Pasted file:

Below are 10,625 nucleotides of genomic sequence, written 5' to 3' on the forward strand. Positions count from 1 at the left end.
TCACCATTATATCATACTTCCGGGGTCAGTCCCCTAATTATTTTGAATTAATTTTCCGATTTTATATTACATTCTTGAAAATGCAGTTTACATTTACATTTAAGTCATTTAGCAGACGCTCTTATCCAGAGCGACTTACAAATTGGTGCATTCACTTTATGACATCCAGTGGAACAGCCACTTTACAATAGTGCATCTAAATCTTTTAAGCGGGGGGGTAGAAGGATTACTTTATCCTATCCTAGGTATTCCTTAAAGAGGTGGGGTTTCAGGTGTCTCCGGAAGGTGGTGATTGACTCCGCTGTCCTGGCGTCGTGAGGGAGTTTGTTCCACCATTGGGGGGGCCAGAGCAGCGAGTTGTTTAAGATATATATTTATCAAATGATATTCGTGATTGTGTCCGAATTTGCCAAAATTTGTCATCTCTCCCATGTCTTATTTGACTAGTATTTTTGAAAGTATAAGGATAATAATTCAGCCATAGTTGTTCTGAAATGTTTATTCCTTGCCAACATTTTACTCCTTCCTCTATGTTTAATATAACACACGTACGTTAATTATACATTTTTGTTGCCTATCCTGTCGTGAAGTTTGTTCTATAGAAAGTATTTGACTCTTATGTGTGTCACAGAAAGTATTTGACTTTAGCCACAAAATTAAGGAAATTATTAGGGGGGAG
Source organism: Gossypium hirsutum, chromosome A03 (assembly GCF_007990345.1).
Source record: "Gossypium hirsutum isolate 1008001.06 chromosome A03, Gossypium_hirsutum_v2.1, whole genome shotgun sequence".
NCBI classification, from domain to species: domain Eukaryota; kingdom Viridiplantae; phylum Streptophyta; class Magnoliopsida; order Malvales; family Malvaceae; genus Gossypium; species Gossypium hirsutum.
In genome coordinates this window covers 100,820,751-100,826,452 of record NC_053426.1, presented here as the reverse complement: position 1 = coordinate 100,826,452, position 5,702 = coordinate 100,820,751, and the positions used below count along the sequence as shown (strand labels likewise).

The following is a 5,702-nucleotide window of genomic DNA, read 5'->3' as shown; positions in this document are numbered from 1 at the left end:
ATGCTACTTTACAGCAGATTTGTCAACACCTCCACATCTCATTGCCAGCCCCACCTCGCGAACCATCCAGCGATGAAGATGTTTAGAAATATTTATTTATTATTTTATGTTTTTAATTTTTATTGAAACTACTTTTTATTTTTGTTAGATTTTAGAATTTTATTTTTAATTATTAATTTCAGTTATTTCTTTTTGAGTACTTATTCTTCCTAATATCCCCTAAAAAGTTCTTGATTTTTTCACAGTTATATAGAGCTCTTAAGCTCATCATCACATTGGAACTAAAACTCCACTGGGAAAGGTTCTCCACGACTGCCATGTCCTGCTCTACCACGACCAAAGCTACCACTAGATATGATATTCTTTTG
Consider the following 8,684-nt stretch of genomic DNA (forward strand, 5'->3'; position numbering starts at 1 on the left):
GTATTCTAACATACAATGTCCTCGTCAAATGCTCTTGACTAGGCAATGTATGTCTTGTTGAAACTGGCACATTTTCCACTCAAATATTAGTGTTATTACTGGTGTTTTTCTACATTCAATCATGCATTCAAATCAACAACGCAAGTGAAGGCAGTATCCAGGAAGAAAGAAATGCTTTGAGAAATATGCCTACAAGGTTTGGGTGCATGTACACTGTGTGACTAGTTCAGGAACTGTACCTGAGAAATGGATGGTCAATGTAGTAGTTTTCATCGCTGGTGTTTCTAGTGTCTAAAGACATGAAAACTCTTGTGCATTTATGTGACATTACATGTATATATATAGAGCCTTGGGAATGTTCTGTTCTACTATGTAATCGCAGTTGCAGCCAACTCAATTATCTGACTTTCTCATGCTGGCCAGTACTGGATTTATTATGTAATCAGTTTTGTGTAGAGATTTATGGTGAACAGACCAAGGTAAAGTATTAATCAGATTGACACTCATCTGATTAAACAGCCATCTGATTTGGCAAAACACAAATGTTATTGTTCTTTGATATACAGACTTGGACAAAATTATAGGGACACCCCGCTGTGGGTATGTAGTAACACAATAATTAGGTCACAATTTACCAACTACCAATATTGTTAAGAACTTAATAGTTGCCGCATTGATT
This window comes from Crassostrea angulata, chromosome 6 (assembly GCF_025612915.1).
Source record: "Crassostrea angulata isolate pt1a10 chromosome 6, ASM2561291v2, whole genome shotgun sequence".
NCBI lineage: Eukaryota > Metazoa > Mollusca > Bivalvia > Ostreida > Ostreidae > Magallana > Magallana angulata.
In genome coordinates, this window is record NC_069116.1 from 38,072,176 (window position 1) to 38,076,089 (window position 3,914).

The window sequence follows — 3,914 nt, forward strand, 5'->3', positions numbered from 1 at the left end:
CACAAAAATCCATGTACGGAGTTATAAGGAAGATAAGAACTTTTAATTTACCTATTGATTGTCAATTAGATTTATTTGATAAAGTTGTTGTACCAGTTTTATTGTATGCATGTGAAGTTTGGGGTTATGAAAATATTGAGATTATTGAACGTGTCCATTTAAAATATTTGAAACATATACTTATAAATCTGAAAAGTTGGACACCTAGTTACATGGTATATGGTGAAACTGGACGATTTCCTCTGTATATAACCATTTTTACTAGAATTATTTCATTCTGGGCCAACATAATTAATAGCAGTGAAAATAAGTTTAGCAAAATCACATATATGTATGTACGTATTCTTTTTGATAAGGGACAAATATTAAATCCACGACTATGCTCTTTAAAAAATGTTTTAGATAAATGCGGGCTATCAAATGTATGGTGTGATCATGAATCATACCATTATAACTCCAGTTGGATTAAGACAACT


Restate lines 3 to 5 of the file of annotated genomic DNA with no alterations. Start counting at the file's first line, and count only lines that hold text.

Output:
Source organism: Gossypium hirsutum, chromosome A03 (assembly GCF_007990345.1).
Source record: "Gossypium hirsutum isolate 1008001.06 chromosome A03, Gossypium_hirsutum_v2.1, whole genome shotgun sequence".
NCBI classification, from domain to species: domain Eukaryota; kingdom Viridiplantae; phylum Streptophyta; class Magnoliopsida; order Malvales; family Malvaceae; genus Gossypium; species Gossypium hirsutum.